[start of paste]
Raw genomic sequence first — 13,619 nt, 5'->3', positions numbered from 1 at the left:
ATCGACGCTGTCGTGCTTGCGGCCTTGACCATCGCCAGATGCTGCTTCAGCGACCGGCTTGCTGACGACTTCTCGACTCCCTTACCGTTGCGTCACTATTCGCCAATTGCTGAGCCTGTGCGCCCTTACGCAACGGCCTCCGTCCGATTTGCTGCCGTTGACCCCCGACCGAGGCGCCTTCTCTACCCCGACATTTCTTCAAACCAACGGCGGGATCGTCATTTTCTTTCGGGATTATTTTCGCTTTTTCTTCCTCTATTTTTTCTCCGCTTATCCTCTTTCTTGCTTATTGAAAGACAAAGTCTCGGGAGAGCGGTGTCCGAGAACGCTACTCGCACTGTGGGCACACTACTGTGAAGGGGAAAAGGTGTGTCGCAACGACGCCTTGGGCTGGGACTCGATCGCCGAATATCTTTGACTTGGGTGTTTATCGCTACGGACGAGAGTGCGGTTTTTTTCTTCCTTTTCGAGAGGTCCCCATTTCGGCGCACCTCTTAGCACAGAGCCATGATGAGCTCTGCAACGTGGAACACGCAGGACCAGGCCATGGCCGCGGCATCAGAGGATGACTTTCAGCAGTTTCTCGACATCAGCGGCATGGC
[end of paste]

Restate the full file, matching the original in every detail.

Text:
Raw genomic sequence first — 13,619 nt, 5'->3', positions numbered from 1 at the left:
ATCGACGCTGTCGTGCTTGCGGCCTTGACCATCGCCAGATGCTGCTTCAGCGACCGGCTTGCTGACGACTTCTCGACTCCCTTACCGTTGCGTCACTATTCGCCAATTGCTGAGCCTGTGCGCCCTTACGCAACGGCCTCCGTCCGATTTGCTGCCGTTGACCCCCGACCGAGGCGCCTTCTCTACCCCGACATTTCTTCAAACCAACGGCGGGATCGTCATTTTCTTTCGGGATTATTTTCGCTTTTTCTTCCTCTATTTTTTCTCCGCTTATCCTCTTTCTTGCTTATTGAAAGACAAAGTCTCGGGAGAGCGGTGTCCGAGAACGCTACTCGCACTGTGGGCACACTACTGTGAAGGGGAAAAGGTGTGTCGCAACGACGCCTTGGGCTGGGACTCGATCGCCGAATATCTTTGACTTGGGTGTTTATCGCTACGGACGAGAGTGCGGTTTTTTTCTTCCTTTTCGAGAGGTCCCCATTTCGGCGCACCTCTTAGCACAGAGCCATGATGAGCTCTGCAACGTGGAACACGCAGGACCAGGCCATGGCCGCGGCATCAGAGGATGACTTTCAGCAGTTTCTCGACATCAGCGGCATGGC